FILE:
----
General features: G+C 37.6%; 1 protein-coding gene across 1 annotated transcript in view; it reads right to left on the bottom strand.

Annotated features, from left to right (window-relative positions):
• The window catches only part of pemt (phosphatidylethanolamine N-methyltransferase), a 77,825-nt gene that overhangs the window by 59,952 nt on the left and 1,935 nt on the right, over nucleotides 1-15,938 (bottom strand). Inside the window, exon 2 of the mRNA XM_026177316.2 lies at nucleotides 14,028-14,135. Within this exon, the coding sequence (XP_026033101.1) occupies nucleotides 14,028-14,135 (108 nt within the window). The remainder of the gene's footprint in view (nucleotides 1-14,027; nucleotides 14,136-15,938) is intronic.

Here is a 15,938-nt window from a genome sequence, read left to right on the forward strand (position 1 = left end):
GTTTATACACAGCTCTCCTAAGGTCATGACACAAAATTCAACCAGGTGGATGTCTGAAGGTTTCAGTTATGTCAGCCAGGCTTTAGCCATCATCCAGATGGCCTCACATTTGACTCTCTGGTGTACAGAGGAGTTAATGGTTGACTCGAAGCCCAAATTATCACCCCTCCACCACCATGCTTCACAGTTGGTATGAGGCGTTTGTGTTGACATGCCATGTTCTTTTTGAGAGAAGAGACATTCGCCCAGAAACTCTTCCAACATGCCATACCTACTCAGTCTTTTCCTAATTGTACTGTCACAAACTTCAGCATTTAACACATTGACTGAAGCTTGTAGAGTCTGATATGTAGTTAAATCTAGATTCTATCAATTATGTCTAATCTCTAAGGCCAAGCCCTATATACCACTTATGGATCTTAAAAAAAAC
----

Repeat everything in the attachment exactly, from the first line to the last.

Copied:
General features: G+C 37.6%; 1 protein-coding gene across 1 annotated transcript in view; it reads right to left on the bottom strand.

Annotated features, from left to right (window-relative positions):
• The window catches only part of pemt (phosphatidylethanolamine N-methyltransferase), a 77,825-nt gene that overhangs the window by 59,952 nt on the left and 1,935 nt on the right, over nucleotides 1-15,938 (bottom strand). Inside the window, exon 2 of the mRNA XM_026177316.2 lies at nucleotides 14,028-14,135. Within this exon, the coding sequence (XP_026033101.1) occupies nucleotides 14,028-14,135 (108 nt within the window). The remainder of the gene's footprint in view (nucleotides 1-14,027; nucleotides 14,136-15,938) is intronic.

Here is a 15,938-nt window from a genome sequence, read left to right on the forward strand (position 1 = left end):
GTTTATACACAGCTCTCCTAAGGTCATGACACAAAATTCAACCAGGTGGATGTCTGAAGGTTTCAGTTATGTCAGCCAGGCTTTAGCCATCATCCAGATGGCCTCACATTTGACTCTCTGGTGTACAGAGGAGTTAATGGTTGACTCGAAGCCCAAATTATCACCCCTCCACCACCATGCTTCACAGTTGGTATGAGGCGTTTGTGTTGACATGCCATGTTCTTTTTGAGAGAAGAGACATTCGCCCAGAAACTCTTCCAACATGCCATACCTACTCAGTCTTTTCCTAATTGTACTGTCACAAACTTCAGCATTTAACACATTGACTGAAGCTTGTAGAGTCTGATATGTAGTTAAATCTAGATTCTATCAATTATGTCTAATCTCTAAGGCCAAGCCCTATATACCACTTATGGATCTTAAAAAAAAC